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Identifying Strategies for Improving Pre-exposure Prophylaxis Adherence: Perspectives from a Sample of Highly Adherent Young Men Who Have Sex with Men

Xavier Hall CD, Bundy C, Foran JE, Newcomb ME, Carrillo H, Watkins-Hayes C, Mustanski B.

AIDS and Behavior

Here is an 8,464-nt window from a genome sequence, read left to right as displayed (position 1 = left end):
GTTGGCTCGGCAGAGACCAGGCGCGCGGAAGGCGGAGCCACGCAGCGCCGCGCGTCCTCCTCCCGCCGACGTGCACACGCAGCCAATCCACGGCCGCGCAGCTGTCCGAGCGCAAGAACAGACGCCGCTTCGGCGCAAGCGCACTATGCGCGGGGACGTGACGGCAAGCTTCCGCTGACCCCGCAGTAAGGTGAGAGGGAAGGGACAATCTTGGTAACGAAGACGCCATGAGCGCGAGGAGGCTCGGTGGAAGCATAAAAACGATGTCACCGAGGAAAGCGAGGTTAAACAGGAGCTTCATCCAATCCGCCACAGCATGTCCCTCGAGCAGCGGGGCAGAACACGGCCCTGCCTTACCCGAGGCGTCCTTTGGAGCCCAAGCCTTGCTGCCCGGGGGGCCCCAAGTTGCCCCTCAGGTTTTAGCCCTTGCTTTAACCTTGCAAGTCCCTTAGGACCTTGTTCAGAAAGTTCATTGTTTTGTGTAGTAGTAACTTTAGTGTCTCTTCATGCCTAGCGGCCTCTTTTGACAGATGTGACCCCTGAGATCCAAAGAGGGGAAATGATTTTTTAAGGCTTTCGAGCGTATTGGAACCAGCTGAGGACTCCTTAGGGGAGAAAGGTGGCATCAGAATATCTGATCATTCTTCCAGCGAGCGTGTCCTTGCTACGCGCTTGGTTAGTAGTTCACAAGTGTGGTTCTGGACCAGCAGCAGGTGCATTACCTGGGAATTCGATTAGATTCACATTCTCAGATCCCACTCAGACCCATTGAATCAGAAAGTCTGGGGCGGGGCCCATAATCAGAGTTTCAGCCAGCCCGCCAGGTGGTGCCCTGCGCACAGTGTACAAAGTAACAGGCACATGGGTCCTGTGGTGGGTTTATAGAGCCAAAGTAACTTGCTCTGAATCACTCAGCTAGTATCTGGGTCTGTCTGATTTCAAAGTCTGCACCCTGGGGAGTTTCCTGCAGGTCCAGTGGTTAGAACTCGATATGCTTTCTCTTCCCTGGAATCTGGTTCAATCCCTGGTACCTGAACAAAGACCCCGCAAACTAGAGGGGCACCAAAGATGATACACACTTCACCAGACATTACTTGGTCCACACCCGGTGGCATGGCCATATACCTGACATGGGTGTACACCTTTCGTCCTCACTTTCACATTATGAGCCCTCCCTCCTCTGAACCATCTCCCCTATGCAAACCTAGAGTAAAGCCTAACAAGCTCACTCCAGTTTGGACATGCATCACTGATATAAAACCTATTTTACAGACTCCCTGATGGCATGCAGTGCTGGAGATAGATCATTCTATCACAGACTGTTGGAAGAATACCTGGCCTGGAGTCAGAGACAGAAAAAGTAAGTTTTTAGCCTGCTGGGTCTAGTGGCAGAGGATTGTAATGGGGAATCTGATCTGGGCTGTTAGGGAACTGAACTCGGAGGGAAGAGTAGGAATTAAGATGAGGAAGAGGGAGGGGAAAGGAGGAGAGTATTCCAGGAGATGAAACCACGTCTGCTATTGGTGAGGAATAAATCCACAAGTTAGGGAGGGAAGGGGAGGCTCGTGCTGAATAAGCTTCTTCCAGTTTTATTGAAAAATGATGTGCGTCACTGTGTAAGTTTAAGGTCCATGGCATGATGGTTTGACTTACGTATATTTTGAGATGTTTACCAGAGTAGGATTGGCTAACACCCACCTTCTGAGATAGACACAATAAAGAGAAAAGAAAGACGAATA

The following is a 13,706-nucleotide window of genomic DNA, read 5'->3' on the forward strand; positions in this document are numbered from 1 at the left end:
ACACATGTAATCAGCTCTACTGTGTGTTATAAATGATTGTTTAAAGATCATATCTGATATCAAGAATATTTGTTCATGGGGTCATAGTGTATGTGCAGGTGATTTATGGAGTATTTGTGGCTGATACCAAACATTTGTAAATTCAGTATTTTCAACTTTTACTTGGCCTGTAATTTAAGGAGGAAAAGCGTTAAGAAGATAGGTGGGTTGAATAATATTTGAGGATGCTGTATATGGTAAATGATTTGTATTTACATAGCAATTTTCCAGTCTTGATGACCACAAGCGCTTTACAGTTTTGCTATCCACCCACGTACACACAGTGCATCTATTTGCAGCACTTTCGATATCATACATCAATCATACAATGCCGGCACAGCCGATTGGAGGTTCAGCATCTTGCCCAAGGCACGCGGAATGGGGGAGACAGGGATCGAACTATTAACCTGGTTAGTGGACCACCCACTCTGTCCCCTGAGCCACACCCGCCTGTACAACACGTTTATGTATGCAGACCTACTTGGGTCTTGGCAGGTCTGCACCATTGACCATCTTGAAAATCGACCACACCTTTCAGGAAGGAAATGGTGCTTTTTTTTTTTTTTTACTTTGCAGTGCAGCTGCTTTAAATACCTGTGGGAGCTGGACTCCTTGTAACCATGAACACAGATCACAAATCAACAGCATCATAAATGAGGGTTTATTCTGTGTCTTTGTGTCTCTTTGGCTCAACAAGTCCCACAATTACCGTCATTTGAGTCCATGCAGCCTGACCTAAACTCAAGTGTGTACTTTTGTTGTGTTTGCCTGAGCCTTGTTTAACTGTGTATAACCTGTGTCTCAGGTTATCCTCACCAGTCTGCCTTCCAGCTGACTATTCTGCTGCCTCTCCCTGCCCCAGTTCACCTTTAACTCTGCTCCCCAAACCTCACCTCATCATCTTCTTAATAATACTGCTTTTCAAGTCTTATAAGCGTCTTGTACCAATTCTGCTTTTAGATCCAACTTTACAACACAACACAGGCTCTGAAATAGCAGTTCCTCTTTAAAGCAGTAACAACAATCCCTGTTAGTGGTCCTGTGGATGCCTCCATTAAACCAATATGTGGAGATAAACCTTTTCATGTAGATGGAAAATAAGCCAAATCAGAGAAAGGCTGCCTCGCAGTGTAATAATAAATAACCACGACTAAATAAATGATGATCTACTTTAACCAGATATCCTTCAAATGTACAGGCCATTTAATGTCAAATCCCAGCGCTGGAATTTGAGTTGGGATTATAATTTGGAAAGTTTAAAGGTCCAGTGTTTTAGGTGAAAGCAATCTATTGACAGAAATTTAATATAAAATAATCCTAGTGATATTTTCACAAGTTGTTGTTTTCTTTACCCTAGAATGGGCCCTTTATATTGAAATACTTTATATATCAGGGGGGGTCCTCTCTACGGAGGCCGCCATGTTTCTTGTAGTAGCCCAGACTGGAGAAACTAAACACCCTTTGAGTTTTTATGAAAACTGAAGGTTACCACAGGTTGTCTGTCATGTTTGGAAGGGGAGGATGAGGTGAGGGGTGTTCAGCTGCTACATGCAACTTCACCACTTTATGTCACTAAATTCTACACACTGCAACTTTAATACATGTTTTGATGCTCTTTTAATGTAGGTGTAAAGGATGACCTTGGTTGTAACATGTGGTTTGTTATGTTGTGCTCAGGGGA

Most research on pre-exposure prophylaxis (PrEP) adherence and persistence uses a deficit-based approach to identify negative influences on PrEP adherence; however, an alternative set of approaches (such as resilience, asset-based, and positive variation) may identify equally important positive influences on PrEP adherence. Thus, the current study presents qualitative perspectives of PrEP adherence strategies from a sample of adherent YMSM. PrEP-using YMSM living in the Chicago area from a larger cohort study were recruited into a 90-day diary study that measured sexual health behaviors including PrEP use. A subset (n = 28) were then recruited for in-depth interviews between April and September 2020 covering topics of PrEP use and adherence. Thematic analysis was used to interpret patterns within the data. The analytic sample (n = 19) consistently reported high levels of adherence. Adherence strategies were organized into three broader categories: psychological (e.g. mindfulness, pill auditing), technical/instrumental (e.g. automated reminders, pill organizers), and social strategies (e.g. checking in with friends, or getting suggestions from friends). The majority of participants described using multiple strategies and changing strategies to respond to barriers to adherence. Other themes that were related to adherence included having a daily medication history and a generally positive outlook toward the PrEP regimen. Those who had medication histories were able to draw from experience to develop strategies for PrEP adherence. Findings suggest the need for pre-emptive counseling for PrEP-initiators on the use of multiple strategies, how to prepare for PrEP adherence, to adapt to challenges, and to adopt a range of potential strategies for adherence.

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